The advancement of school discipline reform has been a bright spot among what often feels like a sea of bad news in education. Coalitions like the Dignity in Schools Campaign and national groups like the Advancement Project and NAACP have long highlighted the unjust, inequitable and ineffective school discipline policies that far too many children attend school under. Studies consistently show the school-to-prison pipeline is built on a bedrock of white supremacist, patriarchal, heteronormative and ableist biases. Fortunately, innovative cross-sector organizing uniting young people, parents and educators have been able to push positive reform policies in states and districts across the country — first by curbing harmful punishments like suspensions and expulsions, and then by introducing positive policies to replace them, like restorative practices and accountability processes that center healing instead of punishment.
However, a new report shows just how uneven these reforms have been implemented, and how desperately far many states and districts need to go.
Local public schools and their educators have produced America’s most brilliant artists, scientists, doctors, musicians, lawyers, presidents, and more — people from all walks of life, contributing to society in countless ways.
Are you or someone you know graduating in 2019 from a public high school? Help us lift up the importance of public education — with a chance to win a $1,000 college scholarship!
It’s been sixty-five years since the landmark Brown v. Board of Education decision signalled the beginning of a profound shift in public education across the country. The U.S. Supreme Court in refuting the doctrine of “separate but equal” was not acting alone, but was reflecting a long-held understanding held by Black communities throughout the segregated South — communities organizing and mobilizing together, shaking the chains of Jim Crow and the firmament of white supremacy that held them in place.
Children with chronic health concerns can't learn when their poorly managed conditions keep them out of class. Students traumatized by unstable living conditions or chronic disadvantage can't focus on homework or engage their peers. Parents working full-time jobs for minimum wage cannot afford the same extracurricular, health, and academic supports that wealthier families purchase to help their children get ahead. Every year, more research supports the common-sense notion that academic success is inextricably linked to a child's health, housing, and family income—and underscores the urgent need for more support.
Since Schott made our first grant to an inspiring community-led organization fighting for education justice in the Chicago public schools—the Kenwood Oakland Community Organization (KOCO)—we’ve remained allies as it’s grown into a national network. Through KOCO’s leadership, the Journey for Justice Alliance (J4J) is now a diverse, intergenerational network of 35 community-based organizations in 22 cities. J4J is organizing to build Black- and Brown- led multiracial coalitions to win victories for equity at local and national levels.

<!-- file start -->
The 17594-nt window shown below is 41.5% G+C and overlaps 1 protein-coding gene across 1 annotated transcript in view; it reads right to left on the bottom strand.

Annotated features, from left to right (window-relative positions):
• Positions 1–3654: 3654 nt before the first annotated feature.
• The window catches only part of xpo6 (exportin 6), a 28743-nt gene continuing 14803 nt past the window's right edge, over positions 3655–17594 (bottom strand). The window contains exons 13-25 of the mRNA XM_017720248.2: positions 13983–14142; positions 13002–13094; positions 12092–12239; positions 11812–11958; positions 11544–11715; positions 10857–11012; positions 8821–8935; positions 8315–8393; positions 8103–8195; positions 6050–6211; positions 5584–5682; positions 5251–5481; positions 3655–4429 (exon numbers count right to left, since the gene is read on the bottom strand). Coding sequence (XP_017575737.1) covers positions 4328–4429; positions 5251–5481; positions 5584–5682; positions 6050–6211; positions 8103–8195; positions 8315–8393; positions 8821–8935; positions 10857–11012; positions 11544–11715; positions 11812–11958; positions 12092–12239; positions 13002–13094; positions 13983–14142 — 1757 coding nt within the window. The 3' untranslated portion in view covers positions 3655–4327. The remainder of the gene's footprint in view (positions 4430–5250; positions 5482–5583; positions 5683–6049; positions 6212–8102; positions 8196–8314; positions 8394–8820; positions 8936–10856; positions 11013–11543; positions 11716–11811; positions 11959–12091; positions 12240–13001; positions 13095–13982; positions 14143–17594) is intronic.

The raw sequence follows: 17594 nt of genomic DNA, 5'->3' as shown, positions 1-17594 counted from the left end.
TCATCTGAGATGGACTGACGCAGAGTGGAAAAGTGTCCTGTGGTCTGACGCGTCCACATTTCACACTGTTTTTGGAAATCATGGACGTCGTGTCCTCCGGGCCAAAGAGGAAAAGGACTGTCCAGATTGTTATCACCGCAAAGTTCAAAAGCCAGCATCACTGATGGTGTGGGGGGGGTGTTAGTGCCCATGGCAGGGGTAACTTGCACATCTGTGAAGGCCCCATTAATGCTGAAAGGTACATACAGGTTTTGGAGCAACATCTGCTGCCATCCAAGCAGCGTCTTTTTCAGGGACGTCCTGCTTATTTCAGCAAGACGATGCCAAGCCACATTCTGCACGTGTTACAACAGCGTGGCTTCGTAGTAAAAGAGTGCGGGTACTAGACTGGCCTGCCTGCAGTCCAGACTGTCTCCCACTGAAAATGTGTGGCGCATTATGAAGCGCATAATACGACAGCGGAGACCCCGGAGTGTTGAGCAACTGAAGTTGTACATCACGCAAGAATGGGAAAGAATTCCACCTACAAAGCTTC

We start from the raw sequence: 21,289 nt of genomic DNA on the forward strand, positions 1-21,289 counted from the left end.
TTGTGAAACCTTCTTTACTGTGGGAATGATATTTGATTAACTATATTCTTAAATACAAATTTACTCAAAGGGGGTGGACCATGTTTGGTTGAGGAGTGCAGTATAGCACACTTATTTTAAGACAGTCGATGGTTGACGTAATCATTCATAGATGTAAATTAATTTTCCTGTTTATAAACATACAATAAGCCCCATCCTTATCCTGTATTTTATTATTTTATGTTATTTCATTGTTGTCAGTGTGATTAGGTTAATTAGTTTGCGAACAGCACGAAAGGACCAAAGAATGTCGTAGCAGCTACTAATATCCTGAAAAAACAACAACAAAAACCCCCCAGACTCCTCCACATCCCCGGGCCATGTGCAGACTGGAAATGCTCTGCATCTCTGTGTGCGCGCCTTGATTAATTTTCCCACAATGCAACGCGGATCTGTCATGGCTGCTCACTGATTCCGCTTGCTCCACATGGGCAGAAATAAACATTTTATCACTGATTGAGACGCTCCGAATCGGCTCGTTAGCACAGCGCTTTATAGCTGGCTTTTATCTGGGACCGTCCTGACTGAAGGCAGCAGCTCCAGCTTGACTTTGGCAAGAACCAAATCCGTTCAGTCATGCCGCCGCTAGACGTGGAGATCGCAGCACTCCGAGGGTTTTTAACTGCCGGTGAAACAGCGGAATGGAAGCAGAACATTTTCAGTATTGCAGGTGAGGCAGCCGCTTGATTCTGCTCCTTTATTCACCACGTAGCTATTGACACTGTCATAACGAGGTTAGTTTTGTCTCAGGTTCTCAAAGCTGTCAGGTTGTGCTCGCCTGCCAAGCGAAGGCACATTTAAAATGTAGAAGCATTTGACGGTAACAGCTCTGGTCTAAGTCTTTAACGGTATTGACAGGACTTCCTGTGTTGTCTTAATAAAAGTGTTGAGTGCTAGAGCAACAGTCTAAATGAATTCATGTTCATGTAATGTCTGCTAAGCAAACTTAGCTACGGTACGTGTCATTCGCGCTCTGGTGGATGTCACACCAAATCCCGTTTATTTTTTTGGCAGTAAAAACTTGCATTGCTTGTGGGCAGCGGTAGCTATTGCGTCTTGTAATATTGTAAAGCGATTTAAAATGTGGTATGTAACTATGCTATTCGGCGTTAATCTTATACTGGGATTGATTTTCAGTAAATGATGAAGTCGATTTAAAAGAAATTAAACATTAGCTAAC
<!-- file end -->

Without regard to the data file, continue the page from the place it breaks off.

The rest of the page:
The following is testimony in support of the Education PROMISE Act (S.238/H.586), which aims to provide public schools the funding they need to deliver high-quality, equitable education across Massachusetts.
You would be hard-pressed to pick up a newspaper, scroll through an online media platform, or check social media without being bombarded with stories on the U.S. college admissions scandal. It’s been fodder for daytime and late-night television, grist for comedic satire, and a source of anger and frustration.
For millions of students who have gone out of their way to prove, often to a skeptical and disbelieving audience, that they earned their spot on campus, the scandal is a hard slap in the face. While some buy their way into college, others—especially students of color—have paid in blood, sweat, and tears.
You’ll find useful tips for using social media to gain support for a policy in a recent blog post by the Public Leadership Institute. The Institute’s constituency is primarily state and local elected leaders, but the suggestions of how to craft social media messages to persuade, not merely speak to your already committed base, are applicable to education justice organizations waging policy campaigns. The post is a concise summary of three communications “rules” designed to expand awareness to new audiences and “provide a persuasive bridge from their preconceptions to your policy solutions.” Well worth a read.
A new report by the Center on Budget and Policy Priorities finds that teacher strikes work and have led to substantial increases in K-12 school funding in states where strikes occurred "Despite last year’s improvements, however, formula funding remains well below 2008 levels" in Arizona, North Carolina, Oklahoma and West Virginia, states that made the deepest cuts over the last decade. Progress is still short of what's needed and funding mechanisms may be unsustainable.
This weekend, Our Voice Our Schools coalition is gathering a group of community practitioners and activists to come together at Denver University and align around a comprehensive agenda for education justice in Denver. The goal of the event: to move from 'talk' to action by creating a comprehensive Loving School System agenda that highlights the systemic changes and investments needed to truly provide Black children in Denver their right to free, high-quality public education.
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